Kansas City is also home to a Great Wolf Lodge, which includes 38,000 square feet of water fun, including the first-of- its-kind Triple Twist waterslide that launches rides down three successive funnels. Penguin Park and its animal statues are a can’t-miss for visitors with kids, as is Deanna Rose Children’s Farmstead and Legoland Discovery Center.

Wildcat’s Revenge at Hersheypark

Built by the same company that brought you Cedar Point’s Steel Vengeance, Wildcat’s Revenge at Hersheypark will take you on a wild ride up 140 feet and through four inversions at speeds of up to 62 mph. It joins the ranks of 14 other coasters at the Pennsylvania park. // Rendering courtesy of Hersheypark.

Location: Hershey, Pennsylvania
Drive from Detroit: Approximately 7.5 hours
Cost: Regular single-day ticket prices start at $50 online

This new hybrid coaster — a roller coaster with a steel track and wood supports — was built on the bones of the park’s old Wildcat, which operated from 1996 to 2022, by Rocky Mountain Construction, which is the same company that turned Cedar Point’s Mean Streak into Steel Vengeance.

This wild ride will flip riders upside down four times, including through the world’s largest underflip, at speeds of up to 62 mph. The ride’s largest hill is 140 feet tall, and its first drop measures in at 82 degrees.

Riders must fall in at least the park’s “Hershey’s” height category — that’s 48 to 54 inches tall — to ride.

For tickets, lodging, and more, go to

While you’re there: After you have your fill of rides, but before you leave the park, visit Hershey’s Chocolate World for a free chocolate tour, an opportunity to create your own candy bars, a 4D chocolate movie, and more.

Keep the fun going outside of the park with a visit to ZooAmerica, which is home to more than 200 animals, including vampire bats, American alligators, gray wolves, mountain lions, black bears, bald eagles, rattlesnakes, ferrets, elk, and many others.

Hershey Gardens, which is just a few minutes from Hersheypark, features 28 acres of botanical gardens, including 3,000 roses, and one of 25 indoor tropical butterfly atriums in the world, housing dozens of rare butterflies from South and Central America, Africa, and Asia.

Big Bear Mountain at Dollywood

Location: Pigeon Forge, Tennessee
Drive from Detroit: Approximately 8.5 hours
Cost: Regular single-day ticket prices start at $90 online

With 3,990 feet of track and a ride time of nearly two minutes, Big Bear Mountain will be the longest roller coaster at Dollywood when it opens in the Wildwood Grove area of the park this year.

It features three separate launches that reach top speeds of 48 mph and hurdles riders through airtime hills and high-speed turns against the backdrop of the Smoky Mountains. It also offers onboard audio, which is a first for the park.

Big Bear Mountain reaches 66 feet at its tallest point. Guests must be at least 39 inches tall to ride.

For tickets, lodging, and more, go to

While you’re there: As the No. 1 theme park in the United States, there’s no shortage of things to do inside Dollywood, but there are even more fun activities to do in Pigeon Forge proper and in nearby Gatlinburg.

If you and your brood want the thrills to continue, take on one of the mountain coasters or fun parks in the area — there are plenty to choose from. You can also learn a little history at the Titanic Museum or the Alcatraz East Crime Museum.

Need a break from all the attractions? Escape into nature at Great Smoky National Park or do some shopping — and moonshine tasting — along the strip in Gatlinburg.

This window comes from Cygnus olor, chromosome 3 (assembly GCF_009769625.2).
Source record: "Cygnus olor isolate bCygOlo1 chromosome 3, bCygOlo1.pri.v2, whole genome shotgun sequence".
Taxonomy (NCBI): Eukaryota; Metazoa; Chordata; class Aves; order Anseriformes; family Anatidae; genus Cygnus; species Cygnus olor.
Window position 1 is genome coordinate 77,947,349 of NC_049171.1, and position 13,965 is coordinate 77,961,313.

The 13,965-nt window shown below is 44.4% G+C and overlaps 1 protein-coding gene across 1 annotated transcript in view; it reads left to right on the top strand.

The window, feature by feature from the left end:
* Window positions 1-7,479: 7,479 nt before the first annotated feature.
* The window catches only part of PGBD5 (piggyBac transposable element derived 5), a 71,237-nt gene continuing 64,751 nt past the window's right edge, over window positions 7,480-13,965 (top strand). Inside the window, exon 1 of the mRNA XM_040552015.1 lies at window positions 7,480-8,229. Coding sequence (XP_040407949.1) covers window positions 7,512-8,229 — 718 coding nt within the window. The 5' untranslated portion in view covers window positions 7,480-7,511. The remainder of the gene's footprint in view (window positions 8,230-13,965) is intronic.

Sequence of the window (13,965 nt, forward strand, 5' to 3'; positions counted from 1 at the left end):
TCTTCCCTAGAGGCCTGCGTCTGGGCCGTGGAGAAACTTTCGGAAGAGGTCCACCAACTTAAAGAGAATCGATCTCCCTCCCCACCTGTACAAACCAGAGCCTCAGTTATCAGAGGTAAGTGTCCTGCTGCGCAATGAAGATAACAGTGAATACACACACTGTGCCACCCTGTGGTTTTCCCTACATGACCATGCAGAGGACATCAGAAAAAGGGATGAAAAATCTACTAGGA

Darkoaster at Busch Gardens Williamsburg

Location: Williamsburg, Virginia
Drive from Detroit: Approximately 11.5 hours
Cost: Regular single-day ticket prices start at $52 online

“Escape the storm” on North America’s first all- indoor straddle coaster. Riders will climb into trains that look like snowmobiles for a journey along 2,454 feet of track, which includes four launches, in total darkness.

Built by Intamin Amusement Rides, Darkoaster reaches speeds of up to 36 mph and is located in the park’s Oktoberfest area. Guests must be at least 48 inches to ride.

For tickets, lodging, and more, go to

While you’re there: Take a step back into 18th-century America at Colonial Williamsburg. This living history museum features 300 acres of historic taverns and sites, including the Capitol, Governor’s Palace, and courthouse, along with working tradespeople. Take an interpreter-guided tour to see it all during the day or try one of the Haunted Williamsburg ghost tours at night.

Virginia’s largest water park, Water Country USA, is also in Williamsburg. For water in the outdoors, York River State Park is another must-see destination simply for the York River’s rare balance of fresh water and salt water.

And, of course, U.S. history buffs could spend the whole summer exploring the Jamestown Settlement, and the American Revolution Museum in Yorktown.

Visiting Michigan’s Adventure

Michigan’s Adventure, the state’s largest water and amusement park, is just
over a three-hour drive from Detroit to Muskegon and features more than 60 rides, slides, and attractions for the entire family to enjoy.

On the amusement park side of things, there are seven roller coasters, including the 125-foot-long Shivering Timbers, which takes riders a half-mile out and back at speeds of up to 65 mph, and Michigan’s first suspended looping roller coaster, Thunderhawk.

WildWater Adventure boasts the title of the state’s largest outdoor water park, featuring more than 15 water attractions. Among them is the state’s only tornado slide, Funnel of Fear, which stands at a whopping 63 feet, and Snake Pit — a slide that features three different slides that are totally enclosed.

Both parks offer plenty of family-friendly rides and slides, too. In fact, the park just welcomed a new kids area called Camp Snoopy in 2021, which features five rides aimed at families, and this fall, they’re unveiling spooky, not scary, Halloween fun at the all-new Tricks and Treats Fall Fest.

Michigan’s Adventure is located in Muskegon and will open for the 2023 season on May 26. WildWater Adventure will open on June 10. For more information, visit

This story is part of the May 2023 issue of Hour Detroit. Read more in our Digital Edition.